On the occasion of the third anniversary of Google Plus last year, industry-watchers and marketing bloggers were having a field day discussing whether the social platform a) had real value, b) had passed its prime already, c) had ever reached a prime of any kind or d) never was and never was intended to be a true social networking service. Some called it a ghost town.
The controversy continues. If you’ve missed the conversation, here’s a synopsis. If you’re a small business marketer, it bears consideration.
The “ghost town” argument.
After three years, Google Plus isn’t performing, according to statistics. A Shareaholic study of 300,000 websites in its network during the first quarter of last year compared referral views, with these results:
- Facebook received 21.15%.
- Pinterest received 7.1%.
- Twitter received 1.14%.
- Google Plus received 0.08%.
Another study of 22 key American news and entertainment publishers showed only two had received better than 1% of their social referrals from Google Plus. In most cases the figures were below a half-percent compared to vastly higher returns from Facebook and Twitter. Similarly, Onswipe, a mobile platform provider, said their Google Plus referral traffic was 0.046% compared to Facebook at 71.3% and Twitter at 16.1%.
You get the idea.
What’s the problem here?
Everybody knows Google loves itself best. You have to buy into each new Google offering – create a presence and use it – if you want the best possible search display ranking. That includes Google Plus along with Gmail, Google Apps for Business, YouTube, Google Places, etc. And you can’t even consolidate them via a single identity, you have to sign up for and manage each one individually.
That’s not particularly user-friendly for marketers strapped for time, nor is it particularly efficient, since there is no marketer for whom every conceivable platform is equally valuable. Now Google My Business has entered the picture, ostensibly as a “unified interface.” Will it be that? If so, will it give Google+ a boost?
At least one theorist has promulgated the idea that the real reason Google Plus was created was so Google could mine more detailed information about content creators to more accurately sift “real” publishers from bots, scammers, copy-cats et al. While that goal is surely laudable – at least if you’re a bona fide artist, writer, photographer or other content producer – perhaps Google could have found a better way of achieving it than with a social media “smoke screen.”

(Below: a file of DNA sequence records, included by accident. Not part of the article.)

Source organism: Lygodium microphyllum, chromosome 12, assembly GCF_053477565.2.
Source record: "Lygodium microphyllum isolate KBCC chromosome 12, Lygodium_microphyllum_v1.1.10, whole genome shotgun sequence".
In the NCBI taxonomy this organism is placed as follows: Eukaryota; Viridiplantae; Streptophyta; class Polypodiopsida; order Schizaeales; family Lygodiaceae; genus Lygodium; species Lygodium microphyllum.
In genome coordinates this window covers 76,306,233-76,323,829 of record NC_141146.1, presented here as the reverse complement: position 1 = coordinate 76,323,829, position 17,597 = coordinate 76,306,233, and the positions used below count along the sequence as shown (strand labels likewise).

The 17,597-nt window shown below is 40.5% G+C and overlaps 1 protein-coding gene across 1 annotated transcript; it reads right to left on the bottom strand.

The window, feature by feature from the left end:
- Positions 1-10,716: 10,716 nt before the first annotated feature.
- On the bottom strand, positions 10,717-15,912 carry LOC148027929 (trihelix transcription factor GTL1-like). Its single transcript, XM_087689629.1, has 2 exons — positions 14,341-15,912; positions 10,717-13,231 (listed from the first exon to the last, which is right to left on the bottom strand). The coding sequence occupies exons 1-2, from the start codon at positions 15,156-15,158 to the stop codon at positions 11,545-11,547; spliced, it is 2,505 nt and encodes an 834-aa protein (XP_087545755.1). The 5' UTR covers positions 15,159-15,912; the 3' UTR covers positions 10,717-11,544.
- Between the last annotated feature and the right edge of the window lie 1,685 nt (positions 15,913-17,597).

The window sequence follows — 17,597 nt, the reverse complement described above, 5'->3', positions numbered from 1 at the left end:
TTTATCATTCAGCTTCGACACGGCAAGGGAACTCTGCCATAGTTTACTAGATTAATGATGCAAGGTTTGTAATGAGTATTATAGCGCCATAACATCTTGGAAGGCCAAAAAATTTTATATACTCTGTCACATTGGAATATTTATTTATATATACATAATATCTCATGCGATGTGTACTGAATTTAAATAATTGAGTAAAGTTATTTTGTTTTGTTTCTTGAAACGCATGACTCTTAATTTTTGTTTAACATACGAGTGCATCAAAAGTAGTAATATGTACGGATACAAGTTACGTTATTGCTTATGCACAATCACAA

This theorist also suggested that the absence of advertising on Google Plus is further evidence Google never really expected a user audience that would see such ads.
The path toward “better” opportunity is unclear to marketers.
Google giveth, and then Google taketh away. Authorship was touted as the Next Best Thing for marketers, and everyone scrambled to add their photo signature to their content, difficult as that turned out to be. But now Authorship has been rescinded. One theory on that is that Google realized, belatedly, that all those photos were visually more attractive than the paid ads on results pages. Oops.
And while Google loves itself, it often shuns other platforms such as Instagram. Without the ability to cross-post, sharing with Google+ comrades becomes a duplication of effort. Marketers aren’t sure it’s worth it. If it’s difficult to include your Google+ audience(s) in broader engagement with friends, fans and followers, doesn’t that put the brakes on two-way conversation instead of facilitating it?
Some marketers love Google Plus, and say it generates important results for them. And content publishers continue to use the platform. As yet, you can’t afford not to be on Google Plus. After all, it does (theoretically) aid your SEO. Everybody needs that. But is it a true social media center, or just another “thing” to do and keep track of?
What do you think? Are you using Google+ as a marketer? Is it working? Will you stay? Sometimes social media isn’t always your best marketing strategy so learn how to succeed with direct mail marketing in a social media focused world.